To all the Class I rail companies looking down the barrel of stagnant head counts, I would tell you this; Your employees used to be the only recruiting tool you needed and that advertising came free of charge. Now you not only do not have that resource to lean on, but you need to up your advertising budget as well as your “hiring incentives” to even come close to getting enough bodies into your training classes. Additionally, conductors are constantly learning the craft of how to be an engineer when they are in the locomotive. There is an added value for the carrier because it works out that they get the benefit of an apprenticeship program without having to put one in place. That will be gone in a scenario where the first time an employee is on the engine, he/she is expected to run it.

This column was written by Daniel Banks, a SMART-TD member for 11 years who is a member of Local 378 in Cleveland, Ohio. He has worked as a conductor and engineer for CSX and now serves members as a public relations representative out of the Independence, Ohio, headquarters.

Notice of hiring: Keolis Posting for assistant conductors in Boston. 

Keolis logoKeolis Commuter Service, a SMART TD represented property, is currently accepting applications for assistant conductors in Boston. Preference is being given to those with prior railroad operating experience, class 1 conductor certification, and with qualifications on current NORAC rules. Posting dates currently extend to August 20, 2015.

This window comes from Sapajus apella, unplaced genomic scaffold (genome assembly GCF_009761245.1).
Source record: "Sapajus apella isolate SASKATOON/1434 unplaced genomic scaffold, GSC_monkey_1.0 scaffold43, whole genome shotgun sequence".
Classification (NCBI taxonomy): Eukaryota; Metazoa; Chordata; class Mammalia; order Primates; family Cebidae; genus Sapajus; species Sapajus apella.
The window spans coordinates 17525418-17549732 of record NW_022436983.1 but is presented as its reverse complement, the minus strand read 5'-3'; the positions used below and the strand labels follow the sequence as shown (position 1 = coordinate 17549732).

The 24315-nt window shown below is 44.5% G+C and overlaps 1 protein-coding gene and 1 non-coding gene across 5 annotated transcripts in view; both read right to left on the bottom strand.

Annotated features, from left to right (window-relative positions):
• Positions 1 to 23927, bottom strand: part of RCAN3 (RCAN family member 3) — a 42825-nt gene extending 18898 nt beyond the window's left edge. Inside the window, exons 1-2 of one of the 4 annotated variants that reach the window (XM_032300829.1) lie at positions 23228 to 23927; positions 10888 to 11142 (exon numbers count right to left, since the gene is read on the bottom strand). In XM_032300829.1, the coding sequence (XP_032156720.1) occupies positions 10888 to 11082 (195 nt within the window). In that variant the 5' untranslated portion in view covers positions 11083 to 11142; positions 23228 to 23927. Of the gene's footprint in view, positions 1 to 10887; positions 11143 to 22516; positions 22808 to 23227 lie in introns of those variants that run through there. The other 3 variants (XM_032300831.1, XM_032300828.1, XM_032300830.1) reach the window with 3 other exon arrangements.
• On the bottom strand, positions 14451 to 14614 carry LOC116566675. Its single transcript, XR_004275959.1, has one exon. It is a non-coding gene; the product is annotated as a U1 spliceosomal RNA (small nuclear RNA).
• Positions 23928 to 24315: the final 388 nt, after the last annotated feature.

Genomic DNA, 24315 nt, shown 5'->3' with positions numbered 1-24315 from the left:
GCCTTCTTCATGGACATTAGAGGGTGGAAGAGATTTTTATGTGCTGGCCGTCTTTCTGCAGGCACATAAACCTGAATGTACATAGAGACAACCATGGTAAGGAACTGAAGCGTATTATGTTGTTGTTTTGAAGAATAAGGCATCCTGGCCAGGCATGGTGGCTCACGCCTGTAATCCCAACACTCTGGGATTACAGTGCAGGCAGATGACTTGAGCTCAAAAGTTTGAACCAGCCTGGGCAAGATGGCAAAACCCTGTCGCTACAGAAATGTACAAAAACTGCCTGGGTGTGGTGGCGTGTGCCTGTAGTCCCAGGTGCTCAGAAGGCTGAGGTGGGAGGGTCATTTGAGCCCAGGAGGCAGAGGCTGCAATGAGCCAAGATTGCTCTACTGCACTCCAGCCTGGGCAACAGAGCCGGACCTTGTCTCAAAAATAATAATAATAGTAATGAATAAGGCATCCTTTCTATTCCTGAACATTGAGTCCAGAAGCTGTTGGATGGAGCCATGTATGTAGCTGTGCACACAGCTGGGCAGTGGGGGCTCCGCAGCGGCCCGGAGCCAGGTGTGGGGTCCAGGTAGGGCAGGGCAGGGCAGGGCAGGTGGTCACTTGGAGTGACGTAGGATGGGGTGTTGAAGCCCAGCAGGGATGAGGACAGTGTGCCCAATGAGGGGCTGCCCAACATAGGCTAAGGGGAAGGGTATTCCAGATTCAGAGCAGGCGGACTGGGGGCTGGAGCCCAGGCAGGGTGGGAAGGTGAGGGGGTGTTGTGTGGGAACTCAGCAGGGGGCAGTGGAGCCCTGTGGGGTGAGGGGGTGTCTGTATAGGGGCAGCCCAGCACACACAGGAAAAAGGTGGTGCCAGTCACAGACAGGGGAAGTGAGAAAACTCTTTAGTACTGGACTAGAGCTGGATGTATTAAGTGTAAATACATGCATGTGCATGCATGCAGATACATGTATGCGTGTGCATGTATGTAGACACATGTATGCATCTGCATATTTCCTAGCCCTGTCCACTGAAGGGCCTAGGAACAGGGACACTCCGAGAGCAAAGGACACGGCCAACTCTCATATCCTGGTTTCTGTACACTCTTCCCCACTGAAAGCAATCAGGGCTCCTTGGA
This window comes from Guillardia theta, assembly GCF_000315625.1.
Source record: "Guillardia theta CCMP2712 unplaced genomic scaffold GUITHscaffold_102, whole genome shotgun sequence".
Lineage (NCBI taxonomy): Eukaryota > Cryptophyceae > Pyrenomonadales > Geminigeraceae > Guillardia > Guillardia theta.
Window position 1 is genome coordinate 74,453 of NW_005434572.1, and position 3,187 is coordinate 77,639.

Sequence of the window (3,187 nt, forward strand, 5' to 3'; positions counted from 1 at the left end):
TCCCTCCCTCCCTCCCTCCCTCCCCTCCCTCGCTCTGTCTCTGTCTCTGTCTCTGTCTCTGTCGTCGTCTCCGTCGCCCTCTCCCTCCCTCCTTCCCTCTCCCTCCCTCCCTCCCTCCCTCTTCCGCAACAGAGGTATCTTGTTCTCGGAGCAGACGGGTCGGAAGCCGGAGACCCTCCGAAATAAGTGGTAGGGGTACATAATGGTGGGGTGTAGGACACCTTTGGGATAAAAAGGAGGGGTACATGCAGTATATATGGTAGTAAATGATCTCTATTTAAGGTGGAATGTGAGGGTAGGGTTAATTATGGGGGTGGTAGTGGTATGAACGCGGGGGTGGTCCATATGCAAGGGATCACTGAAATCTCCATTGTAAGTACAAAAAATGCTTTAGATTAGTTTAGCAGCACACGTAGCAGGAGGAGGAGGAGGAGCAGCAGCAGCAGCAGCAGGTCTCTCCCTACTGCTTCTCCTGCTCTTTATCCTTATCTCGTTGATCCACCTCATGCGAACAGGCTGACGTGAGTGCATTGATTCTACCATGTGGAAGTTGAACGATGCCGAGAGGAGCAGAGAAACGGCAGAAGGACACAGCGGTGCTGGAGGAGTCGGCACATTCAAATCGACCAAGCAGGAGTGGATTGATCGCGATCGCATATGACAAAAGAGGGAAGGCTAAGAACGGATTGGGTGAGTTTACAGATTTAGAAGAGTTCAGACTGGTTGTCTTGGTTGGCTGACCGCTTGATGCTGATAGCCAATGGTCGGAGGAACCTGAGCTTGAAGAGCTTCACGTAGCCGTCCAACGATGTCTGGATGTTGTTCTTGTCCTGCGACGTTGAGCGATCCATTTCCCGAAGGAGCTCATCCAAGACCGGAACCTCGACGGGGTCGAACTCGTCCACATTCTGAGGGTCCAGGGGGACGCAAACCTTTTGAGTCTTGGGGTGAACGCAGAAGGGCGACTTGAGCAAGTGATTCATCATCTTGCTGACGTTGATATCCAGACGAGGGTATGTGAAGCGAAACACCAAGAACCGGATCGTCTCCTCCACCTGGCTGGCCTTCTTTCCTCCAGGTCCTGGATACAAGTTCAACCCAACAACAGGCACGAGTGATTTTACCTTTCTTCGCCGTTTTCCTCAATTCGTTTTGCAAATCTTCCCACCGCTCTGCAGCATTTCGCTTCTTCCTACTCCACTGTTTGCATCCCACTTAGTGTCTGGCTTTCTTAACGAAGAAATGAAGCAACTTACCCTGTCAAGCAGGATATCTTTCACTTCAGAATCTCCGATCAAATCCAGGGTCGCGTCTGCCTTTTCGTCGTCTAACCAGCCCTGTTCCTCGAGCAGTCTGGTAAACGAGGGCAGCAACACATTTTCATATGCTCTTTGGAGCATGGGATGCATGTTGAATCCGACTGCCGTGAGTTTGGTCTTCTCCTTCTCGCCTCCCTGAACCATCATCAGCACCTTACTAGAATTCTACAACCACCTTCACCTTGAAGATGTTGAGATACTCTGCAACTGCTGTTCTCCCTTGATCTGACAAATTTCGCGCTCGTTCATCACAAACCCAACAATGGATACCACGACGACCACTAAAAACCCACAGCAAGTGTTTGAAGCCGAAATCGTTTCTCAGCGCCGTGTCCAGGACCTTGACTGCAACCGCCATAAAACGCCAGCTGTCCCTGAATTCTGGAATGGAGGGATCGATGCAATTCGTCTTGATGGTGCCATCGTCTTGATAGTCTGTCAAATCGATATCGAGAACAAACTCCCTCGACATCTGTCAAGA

For more information on how to apply, go to www.keoliscs.com/careers. Go to the bottom of the page and click on the “Keolis Commuter Services Job Opening” link.

Norfolk Southern said Nov. 3 it intends to hire 500 employees by year end, and add another 2,600 employees in 2012 to meet growing demand for service and to replace those retiring.

Hiring will be for conductors, as well as other crafts, including freight car repairers, machinists, signal maintainers, and track maintenance workers.

For more information, click on the following link:


Railroads, enjoying record profits, say they will invest $12 billion in improving their track and operations in 2011, a significant increase over the $10.7 billion spent on capital improvements in 2010.

Additionally, the railroads say they will hire some 10,000 employees in 2011 — and more than 70,000 new workers over the next five years — but many will be to replace those retiring. Specific figures by railroad, or as to new hires versus replacement workers, were not provided by the Association of American Railroads (AAR), which made the announcement on capital spending and hiring March 9.

More than half of the $12 billion in new capital investment, or almost $7 billion total, will be spent together by BNSF and Union Pacific, while CSX and NS combined will invest about $3.7 billion in 2011. No figure was provided for Kansas City Southern.

Canadian National and Canadian Pacific are expected to invest near $3 billion combined beyond the $12 billion total of BNSF, CSX, Kansas City Southern, Norfolk Southern and Union Pacific.

Meanwhile, Bloomberg financial news reports that BNSF, which is privately held and no longer reports its earnings, has paid sole owner Berkshire Hathaway $2.25 billion in dividends since Berkshire acquired BNSF 13 months ago. Bloomberg said the dividends recently paid by BNSF are “nearly three times” the BNSF dividends over a similar time period prior to its being taken private.

The publicly traded railroads also have ratcheted up their dividend payouts during the past year, reflecting the record 2010 profits of most.